I guess there was nothing else Chris could be but a football player with his looks. He was doomed from the start.

“Well?” He asked as he caught me staring.

“Abuela.” I shrugged nonchalantly and peeled my damp shirt from my neck. Despite being so down low in the field there was no shelter from the sun. The fabric was stinky and I stunk of sweat. Poor Chris’ ears would pinken on the tips for days after this.

“Ella?” Chris grinned and his mouth fizzed from his last swig of Dr. Pepper. “Ok, not surprised. Crazy Ella is the best.”

We’ve known each other since the age of nine. Our homes were just four apart and he knew about me the moment I moved in. The entire block did. We were the only Mexican-American family to move in and for the first few weeks we were made into some sort of pariah group. It wasn’t until Chris that I knew there was a chance I could ever be friends with someone white. Once Chris showed up everything changed. Abuela became known as Ella, our fridge always carried Chris’ favorite drinks of Dr. Pepper and Squirt, and Friday’s became a night of focus on his football talent.

It felt like most things in my life now belonged to Chris but I think I forgave him for it a long time ago.

“Supposedly she used Angel Cards or something. Each time my gender was revealed as a girl.”

“Angel cards?” Chris looked through his pack for our mini-packets of Ranch Doritos and Gansitos.

“Tarot cards but less evil?” I guessed. I lost interest in Abuela’s interest in the paranormal when I was twelve. It wasn’t nearly as cool as the rated-R movies constantly coming out in the theater. I drank my coke and it bubbled in my chest pleasantly and I hiccupped from the burn. “Anyway,” I stole back one of the many Gansitos he commandeered from home. “Abuela says the cards had never been wrong till me. It was awkward for her once I was born.”

“With dick and all.” Chris laughed. “Had they already bought your clothes and toys?”

“Yep. First six months of my life had a lot of pinks and pale yellow. All my sippy cups had ribbon prints on them. Everyone was so relieved when Casey was born and all my hand-me-downs weren’t awkward a second time.”

Chris snorted over a full mouth. His shirt had crumbs over it and his fingers were dusty with fake cheese and melted chocolate. He unwrapped his second Gansito as he said, “Man, I’m sorry bout that. But guess it doesn’t matter. Still more embarrassing to think at that age it was normal to shit yourself.”

“I guess so.” I sighed and leveled him with a stern look I’ve picked up from mom. “Dude, your coach will kill you if you eat all of this.”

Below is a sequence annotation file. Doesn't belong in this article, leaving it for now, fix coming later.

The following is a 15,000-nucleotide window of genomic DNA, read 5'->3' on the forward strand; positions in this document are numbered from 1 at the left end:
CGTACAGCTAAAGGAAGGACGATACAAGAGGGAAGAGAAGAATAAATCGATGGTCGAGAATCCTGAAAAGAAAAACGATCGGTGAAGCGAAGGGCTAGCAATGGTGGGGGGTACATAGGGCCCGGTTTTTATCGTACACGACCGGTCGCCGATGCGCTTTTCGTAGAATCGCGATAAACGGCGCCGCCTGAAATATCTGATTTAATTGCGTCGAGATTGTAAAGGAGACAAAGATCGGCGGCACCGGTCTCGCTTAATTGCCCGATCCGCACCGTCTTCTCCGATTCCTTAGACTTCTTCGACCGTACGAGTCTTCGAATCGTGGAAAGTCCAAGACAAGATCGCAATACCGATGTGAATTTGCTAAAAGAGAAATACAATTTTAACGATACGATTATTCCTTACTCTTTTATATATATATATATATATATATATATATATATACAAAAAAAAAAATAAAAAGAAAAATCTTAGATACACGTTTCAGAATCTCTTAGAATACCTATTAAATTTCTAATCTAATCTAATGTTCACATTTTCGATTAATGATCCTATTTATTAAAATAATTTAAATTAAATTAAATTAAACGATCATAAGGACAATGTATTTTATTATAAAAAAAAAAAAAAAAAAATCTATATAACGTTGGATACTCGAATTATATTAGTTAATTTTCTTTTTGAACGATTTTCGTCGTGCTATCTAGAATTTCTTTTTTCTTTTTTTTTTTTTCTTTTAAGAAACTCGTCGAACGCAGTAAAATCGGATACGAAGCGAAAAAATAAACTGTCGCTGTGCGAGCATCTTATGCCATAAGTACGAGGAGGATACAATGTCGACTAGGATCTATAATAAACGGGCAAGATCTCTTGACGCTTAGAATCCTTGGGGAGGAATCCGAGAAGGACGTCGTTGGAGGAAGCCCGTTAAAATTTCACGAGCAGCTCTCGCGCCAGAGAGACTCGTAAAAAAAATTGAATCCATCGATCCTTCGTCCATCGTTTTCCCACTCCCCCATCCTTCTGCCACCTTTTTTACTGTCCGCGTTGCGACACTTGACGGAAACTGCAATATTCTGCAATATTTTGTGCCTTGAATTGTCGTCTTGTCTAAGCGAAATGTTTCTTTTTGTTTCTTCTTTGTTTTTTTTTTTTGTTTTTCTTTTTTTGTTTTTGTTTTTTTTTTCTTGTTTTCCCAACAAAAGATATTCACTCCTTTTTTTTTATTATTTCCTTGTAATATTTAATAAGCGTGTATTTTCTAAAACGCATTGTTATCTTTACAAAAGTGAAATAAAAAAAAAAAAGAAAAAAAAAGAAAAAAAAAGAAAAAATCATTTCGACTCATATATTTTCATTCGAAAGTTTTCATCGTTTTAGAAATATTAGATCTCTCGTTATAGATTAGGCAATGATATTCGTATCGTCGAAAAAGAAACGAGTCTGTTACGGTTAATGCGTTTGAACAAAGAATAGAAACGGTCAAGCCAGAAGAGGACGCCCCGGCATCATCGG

“Like he’s gonna appear in this maze.” Chris pulled the wrapper open and bit into the creamy chocolate bar. “The diet he has us on is killing me anyway. Can’t believe he’s got you guys involved too.”

Dinners with Chris no longer had warm tortillas, spice rubbed brisket, or unlimited chips and Pico. My family wanted Chris’ sports career successful. He’s their second son and the one without limitations. They were happy and greedy for the chance of saying, “he’s a good one and I know him”. It’s not like they don’t have faith in me but, well, they knew my chances of six-figures with the last name Sanchez.

“No barbeques, no tacos, no burgers, no glorious conchas…it sucks man.” He sounded miserable and I couldn’t help but feel joy that I could still engorge myself with homemade taquitos in a matter of hours. I’ll have to resist the temptation and not send Chris a picture of their fried, golden goodness dripping with beef juice and smothered with chunks of avocado and lime. “I’m eating like a rabbit or something. These team-builder things are fucking ridiculous.”

“Well, you guys did blow state.”

Defense blew state. They need this diet.” Chris leaned back and inhaled. The flowers made everything fresh and familiar and I know he loved the scent a lot. Our secret place was something he found and wanted to visit the most. He could hide from the metropolitan haze and pressuring relatives and the upcoming need to pick his college. This was our heaven with jam filled snacks. “So, what made you remember you were supposed to be a girl?”

I scraped my dirty nails over the coke-tab again before I decided to drink it. It was going to go flat soon. “I heard you’re taking Hilary out after practice tonight.”

Chris’ snacking paused for a few seconds and then he starts his second, perhaps it was a third, mini-bag of chips. “Is that a diversion or an answer?”

“Both?” I didn’t look at Chris and started messing with my nails again. They were so blunt and close to my skin they got uncomfortable when I became aware of them.


“Just ok?”

Chris pushed his hick corn-gold hair off his forehead. He had some breakouts near his hairline. He’s been sweating too much and his helmet’s foam is too dirty. But besides that sensitive spot and occasional burnt, dry flakes, Chris’ skin stayed unfairly clear for a seventeen year old. My face never felt clean enough no matter how gentle I shaved or how hard I scrubbed. “What else do you want me to say?”

“I dunno.” I answered as honest as I could manage.

“Ok, so…” Chris licked his fingers. They’re salty from Dorito dust and sweet from the chocolate. It’s gross yet from his expression I could tell he was satisfied. Chris had never wasted food and that habit had gotten stronger since the team diet was set in.

“So.” I spread my legs out and blood rushed back into them. I could already feel them falling asleep.

“I like her.” Chris said.

“I know.”

“She’s good, you know? Nice and just smart enough. Slender and…” He rubbed his face and stopped. “Yeah.”

“Hilary is nice.” I couldn’t hold myself up any more and flop backwards onto my back. The sun beats down on me and the grass made my skin itch. “Probably the perfect high school sweetheart.”

“Yeah.” Chris finished his soda and burped. “Though, shit man, that sounds so…I dunno, what was that Travolta movie?”